It’s not PhotoDNA either; instead Apple created its own technology that it calls NeuralHash. There is a technical PDF here, as well as an easy-to-understand PDF here.

Bottom line: Despite the scanning done locally it still only scans photos uploaded to iCloud Photos. Non-iCloud photos will not be affected, nor (I suspect) will photos stored in other places like the Files app.

10 thoughts on “Apple Now Scans Uploaded Content for Child Abuse Imagery (Update)

  • Great article Andrew.

    but bottom line, Apple runs a process on the phone, without the users knowledge and permission, that scans their content. That they might use it only for iCloud uploaded data is irrelevant. They broke the back door wall and clearly have some process that can and does scan your data on your device.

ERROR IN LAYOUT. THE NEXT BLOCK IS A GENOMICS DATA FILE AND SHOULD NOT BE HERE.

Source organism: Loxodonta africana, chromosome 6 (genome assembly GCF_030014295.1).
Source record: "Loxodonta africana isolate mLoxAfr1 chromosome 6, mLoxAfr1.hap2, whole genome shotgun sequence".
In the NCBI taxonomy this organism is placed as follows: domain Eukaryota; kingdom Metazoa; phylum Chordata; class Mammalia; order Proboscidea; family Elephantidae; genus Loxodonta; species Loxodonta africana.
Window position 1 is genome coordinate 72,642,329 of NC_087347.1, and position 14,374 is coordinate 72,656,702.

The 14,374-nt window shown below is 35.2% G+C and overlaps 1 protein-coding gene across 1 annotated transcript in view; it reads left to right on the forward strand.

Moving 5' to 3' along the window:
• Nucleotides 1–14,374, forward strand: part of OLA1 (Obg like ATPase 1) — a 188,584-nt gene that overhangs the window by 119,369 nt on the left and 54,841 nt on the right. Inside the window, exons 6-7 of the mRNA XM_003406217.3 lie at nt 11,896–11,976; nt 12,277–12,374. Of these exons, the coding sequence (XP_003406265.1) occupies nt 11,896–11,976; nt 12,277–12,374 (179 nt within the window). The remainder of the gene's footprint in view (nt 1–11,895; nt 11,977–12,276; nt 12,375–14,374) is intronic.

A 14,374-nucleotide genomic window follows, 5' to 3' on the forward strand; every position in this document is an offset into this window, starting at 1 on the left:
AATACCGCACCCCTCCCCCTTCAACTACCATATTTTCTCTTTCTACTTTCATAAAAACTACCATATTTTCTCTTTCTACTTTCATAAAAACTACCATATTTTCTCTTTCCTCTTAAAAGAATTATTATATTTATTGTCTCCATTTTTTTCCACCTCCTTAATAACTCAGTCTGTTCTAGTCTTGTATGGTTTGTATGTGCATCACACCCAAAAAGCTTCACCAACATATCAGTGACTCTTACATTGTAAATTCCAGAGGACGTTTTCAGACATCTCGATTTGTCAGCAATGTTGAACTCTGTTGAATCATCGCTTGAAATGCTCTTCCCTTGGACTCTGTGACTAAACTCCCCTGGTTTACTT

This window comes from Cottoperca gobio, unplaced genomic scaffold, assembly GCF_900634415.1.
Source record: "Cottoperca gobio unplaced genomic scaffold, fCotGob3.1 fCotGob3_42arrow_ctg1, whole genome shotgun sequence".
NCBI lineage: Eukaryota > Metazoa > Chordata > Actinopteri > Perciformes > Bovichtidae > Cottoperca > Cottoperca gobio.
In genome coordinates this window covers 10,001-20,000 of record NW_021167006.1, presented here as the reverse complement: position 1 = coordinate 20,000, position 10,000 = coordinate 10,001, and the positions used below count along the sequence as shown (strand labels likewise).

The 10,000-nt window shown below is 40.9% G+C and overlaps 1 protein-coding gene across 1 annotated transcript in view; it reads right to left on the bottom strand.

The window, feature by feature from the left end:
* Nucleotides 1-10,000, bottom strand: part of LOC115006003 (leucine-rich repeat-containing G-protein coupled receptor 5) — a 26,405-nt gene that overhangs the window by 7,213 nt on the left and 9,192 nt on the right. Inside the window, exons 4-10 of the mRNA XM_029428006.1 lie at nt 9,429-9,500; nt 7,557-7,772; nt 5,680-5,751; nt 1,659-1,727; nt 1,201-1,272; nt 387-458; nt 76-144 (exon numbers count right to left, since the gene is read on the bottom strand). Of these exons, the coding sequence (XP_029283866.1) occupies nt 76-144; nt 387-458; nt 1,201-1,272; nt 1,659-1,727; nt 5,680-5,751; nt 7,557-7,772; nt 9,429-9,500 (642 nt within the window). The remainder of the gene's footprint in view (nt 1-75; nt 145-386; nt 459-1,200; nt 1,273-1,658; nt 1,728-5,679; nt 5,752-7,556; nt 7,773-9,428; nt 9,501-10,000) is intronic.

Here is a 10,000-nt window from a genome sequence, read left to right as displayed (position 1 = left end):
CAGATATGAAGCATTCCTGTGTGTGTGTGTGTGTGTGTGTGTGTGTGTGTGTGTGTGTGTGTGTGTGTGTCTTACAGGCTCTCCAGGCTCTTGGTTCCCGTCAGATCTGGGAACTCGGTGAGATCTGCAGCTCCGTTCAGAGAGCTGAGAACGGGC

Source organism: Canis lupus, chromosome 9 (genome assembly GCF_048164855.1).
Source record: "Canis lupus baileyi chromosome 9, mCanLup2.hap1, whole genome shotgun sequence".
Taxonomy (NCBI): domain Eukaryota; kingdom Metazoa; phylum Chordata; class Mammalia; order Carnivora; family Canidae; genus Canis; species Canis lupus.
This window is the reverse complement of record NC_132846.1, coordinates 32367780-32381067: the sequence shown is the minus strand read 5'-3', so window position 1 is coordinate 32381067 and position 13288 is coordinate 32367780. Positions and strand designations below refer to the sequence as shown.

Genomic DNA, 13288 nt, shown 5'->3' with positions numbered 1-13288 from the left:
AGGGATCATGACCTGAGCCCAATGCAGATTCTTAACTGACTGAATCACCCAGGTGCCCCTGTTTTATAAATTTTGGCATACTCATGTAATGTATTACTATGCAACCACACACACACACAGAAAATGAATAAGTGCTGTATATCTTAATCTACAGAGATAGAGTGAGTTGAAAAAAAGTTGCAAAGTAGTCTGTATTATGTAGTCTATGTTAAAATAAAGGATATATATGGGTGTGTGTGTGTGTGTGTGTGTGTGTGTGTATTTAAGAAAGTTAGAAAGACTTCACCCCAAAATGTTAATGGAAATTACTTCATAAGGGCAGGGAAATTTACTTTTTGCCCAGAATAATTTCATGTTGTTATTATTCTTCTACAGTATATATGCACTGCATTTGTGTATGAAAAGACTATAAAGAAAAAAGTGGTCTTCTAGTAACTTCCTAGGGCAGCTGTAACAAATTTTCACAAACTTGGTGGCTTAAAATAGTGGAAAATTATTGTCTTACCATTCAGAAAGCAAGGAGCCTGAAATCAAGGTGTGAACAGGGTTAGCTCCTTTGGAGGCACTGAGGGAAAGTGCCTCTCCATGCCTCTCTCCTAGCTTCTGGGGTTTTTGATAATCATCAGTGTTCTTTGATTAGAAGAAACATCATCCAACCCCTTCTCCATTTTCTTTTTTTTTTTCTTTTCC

if it can be used to scan for one type of data it can be used to scan for any type of data. It is a betrayal of the Steve Jobs assurance .

  • Andrew: 

    You wrote, 

    1. ‘Is Apple scanning stuff in iCloud Drive, or just iCloud Photos?’ 

    No, it’s being on in situ on the device itself, not in the cloud, and only on images you try to upload into iCloud. Apple state on their FAQ, that if you are not using iCloud, then this feature is not active.

    1. ‘ “Scanning” is also an issue. I use it because that’s the word Apple uses, but I don’t think comparing hashes is the same as “scanning.” ’